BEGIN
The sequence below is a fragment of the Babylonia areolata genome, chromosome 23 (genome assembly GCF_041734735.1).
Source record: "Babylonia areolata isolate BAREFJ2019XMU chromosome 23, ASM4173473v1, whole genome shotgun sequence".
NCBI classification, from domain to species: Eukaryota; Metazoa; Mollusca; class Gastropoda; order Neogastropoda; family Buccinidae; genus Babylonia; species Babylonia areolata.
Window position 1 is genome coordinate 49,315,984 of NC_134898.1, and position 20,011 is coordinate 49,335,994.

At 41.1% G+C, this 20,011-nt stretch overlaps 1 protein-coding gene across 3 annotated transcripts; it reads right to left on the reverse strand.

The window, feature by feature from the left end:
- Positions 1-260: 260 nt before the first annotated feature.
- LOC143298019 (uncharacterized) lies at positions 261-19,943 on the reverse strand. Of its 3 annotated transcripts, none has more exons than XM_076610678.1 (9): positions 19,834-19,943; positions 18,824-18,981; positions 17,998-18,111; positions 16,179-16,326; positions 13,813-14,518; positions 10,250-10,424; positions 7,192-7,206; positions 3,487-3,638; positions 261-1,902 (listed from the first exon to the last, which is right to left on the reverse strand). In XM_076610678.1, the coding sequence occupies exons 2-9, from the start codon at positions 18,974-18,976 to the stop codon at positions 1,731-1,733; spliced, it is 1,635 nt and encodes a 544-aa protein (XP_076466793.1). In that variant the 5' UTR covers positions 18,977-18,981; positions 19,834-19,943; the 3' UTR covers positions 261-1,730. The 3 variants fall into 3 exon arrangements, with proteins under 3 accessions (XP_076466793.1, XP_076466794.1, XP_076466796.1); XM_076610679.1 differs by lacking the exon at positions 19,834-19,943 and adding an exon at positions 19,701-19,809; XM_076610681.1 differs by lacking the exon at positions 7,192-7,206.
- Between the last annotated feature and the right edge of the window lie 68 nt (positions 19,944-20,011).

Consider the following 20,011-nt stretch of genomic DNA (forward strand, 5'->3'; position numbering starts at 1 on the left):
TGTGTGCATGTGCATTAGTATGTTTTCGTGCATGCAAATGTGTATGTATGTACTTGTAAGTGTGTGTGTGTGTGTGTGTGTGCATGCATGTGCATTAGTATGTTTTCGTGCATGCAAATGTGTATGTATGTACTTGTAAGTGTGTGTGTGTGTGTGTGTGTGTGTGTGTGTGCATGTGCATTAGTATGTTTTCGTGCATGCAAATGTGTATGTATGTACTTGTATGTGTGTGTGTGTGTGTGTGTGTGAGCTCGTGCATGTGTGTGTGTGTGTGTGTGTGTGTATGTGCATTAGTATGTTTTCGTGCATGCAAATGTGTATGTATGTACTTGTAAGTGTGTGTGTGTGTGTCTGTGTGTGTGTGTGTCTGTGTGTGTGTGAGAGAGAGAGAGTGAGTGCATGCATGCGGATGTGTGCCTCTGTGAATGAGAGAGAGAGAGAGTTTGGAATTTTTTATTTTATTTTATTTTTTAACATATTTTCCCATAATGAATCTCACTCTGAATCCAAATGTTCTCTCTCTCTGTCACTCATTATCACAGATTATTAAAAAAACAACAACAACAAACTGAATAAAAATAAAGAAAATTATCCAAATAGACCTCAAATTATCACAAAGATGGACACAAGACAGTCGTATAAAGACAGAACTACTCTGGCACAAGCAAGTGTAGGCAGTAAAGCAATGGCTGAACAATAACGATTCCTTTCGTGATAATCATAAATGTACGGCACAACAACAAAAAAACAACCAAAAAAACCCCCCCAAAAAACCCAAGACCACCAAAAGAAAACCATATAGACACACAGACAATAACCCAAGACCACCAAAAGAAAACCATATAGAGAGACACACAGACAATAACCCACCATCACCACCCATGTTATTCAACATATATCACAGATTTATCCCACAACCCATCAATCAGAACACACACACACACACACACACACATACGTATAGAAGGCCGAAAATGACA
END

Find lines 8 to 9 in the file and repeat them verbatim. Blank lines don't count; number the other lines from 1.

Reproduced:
- LOC143298019 (uncharacterized) lies at positions 261-19,943 on the reverse strand. Of its 3 annotated transcripts, none has more exons than XM_076610678.1 (9): positions 19,834-19,943; positions 18,824-18,981; positions 17,998-18,111; positions 16,179-16,326; positions 13,813-14,518; positions 10,250-10,424; positions 7,192-7,206; positions 3,487-3,638; positions 261-1,902 (listed from the first exon to the last, which is right to left on the reverse strand). In XM_076610678.1, the coding sequence occupies exons 2-9, from the start codon at positions 18,974-18,976 to the stop codon at positions 1,731-1,733; spliced, it is 1,635 nt and encodes a 544-aa protein (XP_076466793.1). In that variant the 5' UTR covers positions 18,977-18,981; positions 19,834-19,943; the 3' UTR covers positions 261-1,730. The 3 variants fall into 3 exon arrangements, with proteins under 3 accessions (XP_076466793.1, XP_076466794.1, XP_076466796.1); XM_076610679.1 differs by lacking the exon at positions 19,834-19,943 and adding an exon at positions 19,701-19,809; XM_076610681.1 differs by lacking the exon at positions 7,192-7,206.
- Between the last annotated feature and the right edge of the window lie 68 nt (positions 19,944-20,011).